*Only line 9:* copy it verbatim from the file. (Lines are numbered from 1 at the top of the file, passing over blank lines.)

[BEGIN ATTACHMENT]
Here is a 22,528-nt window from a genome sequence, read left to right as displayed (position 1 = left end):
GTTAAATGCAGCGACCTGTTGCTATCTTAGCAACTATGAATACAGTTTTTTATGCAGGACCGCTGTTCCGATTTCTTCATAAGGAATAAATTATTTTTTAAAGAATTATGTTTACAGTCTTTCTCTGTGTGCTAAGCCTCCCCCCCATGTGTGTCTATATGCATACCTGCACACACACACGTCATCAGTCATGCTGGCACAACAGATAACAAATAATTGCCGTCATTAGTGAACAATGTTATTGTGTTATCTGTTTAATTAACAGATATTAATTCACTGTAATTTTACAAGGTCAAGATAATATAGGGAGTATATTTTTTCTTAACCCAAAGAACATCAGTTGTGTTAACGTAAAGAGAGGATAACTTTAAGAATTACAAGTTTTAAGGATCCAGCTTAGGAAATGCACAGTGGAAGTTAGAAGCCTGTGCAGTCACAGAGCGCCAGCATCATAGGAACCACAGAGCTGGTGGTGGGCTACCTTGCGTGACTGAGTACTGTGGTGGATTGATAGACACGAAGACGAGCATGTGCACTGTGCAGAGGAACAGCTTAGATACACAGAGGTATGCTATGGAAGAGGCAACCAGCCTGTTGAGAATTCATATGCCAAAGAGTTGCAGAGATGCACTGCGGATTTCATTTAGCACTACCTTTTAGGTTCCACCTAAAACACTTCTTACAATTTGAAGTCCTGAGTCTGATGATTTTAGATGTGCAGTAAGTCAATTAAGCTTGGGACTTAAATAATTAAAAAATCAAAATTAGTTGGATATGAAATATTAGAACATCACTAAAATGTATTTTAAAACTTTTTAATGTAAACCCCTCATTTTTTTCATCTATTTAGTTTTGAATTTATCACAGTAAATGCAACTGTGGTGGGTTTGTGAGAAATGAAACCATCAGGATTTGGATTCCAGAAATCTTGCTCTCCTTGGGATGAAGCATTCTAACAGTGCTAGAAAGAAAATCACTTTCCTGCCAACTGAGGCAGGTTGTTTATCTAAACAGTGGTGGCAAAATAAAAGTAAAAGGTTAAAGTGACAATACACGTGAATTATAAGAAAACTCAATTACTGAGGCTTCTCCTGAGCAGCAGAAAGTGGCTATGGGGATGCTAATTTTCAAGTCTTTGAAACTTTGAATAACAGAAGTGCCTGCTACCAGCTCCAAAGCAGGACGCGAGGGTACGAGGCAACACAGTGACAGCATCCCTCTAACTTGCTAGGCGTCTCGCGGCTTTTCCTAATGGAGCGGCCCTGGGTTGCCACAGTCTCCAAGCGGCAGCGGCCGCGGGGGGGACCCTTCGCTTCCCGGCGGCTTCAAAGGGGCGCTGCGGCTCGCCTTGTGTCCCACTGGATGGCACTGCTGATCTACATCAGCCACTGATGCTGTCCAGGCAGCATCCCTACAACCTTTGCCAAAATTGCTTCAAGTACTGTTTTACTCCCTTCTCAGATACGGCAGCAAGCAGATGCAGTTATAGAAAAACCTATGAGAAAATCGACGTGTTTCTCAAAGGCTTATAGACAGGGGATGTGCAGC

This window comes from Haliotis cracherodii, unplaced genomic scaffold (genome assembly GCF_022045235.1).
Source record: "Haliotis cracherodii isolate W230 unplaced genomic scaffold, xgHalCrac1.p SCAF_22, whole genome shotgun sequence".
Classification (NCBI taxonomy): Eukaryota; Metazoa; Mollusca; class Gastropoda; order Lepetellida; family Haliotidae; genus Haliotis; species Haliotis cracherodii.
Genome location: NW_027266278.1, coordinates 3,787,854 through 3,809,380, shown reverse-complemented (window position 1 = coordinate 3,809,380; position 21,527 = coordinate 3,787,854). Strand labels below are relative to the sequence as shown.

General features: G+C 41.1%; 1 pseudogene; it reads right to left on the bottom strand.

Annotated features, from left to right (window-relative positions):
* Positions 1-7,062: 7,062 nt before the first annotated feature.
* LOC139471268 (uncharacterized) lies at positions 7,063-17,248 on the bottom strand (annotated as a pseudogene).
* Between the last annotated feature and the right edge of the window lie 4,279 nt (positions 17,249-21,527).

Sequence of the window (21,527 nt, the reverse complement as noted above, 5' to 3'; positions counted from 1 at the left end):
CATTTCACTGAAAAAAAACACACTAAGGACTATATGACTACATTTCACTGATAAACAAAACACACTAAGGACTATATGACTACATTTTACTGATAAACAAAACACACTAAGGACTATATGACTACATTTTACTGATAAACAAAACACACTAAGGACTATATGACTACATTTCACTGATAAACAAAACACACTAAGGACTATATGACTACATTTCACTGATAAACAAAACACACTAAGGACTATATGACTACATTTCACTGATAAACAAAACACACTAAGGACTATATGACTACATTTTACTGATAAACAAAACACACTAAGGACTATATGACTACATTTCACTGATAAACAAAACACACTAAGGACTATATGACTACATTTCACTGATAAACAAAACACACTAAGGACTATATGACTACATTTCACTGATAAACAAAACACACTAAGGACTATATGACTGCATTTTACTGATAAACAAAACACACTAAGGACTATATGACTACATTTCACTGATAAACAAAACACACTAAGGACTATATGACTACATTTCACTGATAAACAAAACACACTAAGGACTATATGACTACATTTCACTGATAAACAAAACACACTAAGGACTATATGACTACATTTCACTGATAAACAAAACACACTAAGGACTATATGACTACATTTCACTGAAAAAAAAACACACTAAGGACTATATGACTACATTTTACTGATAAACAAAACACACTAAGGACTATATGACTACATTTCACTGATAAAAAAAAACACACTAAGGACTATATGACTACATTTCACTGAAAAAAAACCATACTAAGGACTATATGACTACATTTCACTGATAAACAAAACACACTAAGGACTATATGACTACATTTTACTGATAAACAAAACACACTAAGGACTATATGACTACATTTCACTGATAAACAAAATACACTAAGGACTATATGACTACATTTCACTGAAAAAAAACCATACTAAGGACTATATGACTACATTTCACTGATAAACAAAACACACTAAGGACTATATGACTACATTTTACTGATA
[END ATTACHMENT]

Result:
* Positions 1-7,062: 7,062 nt before the first annotated feature.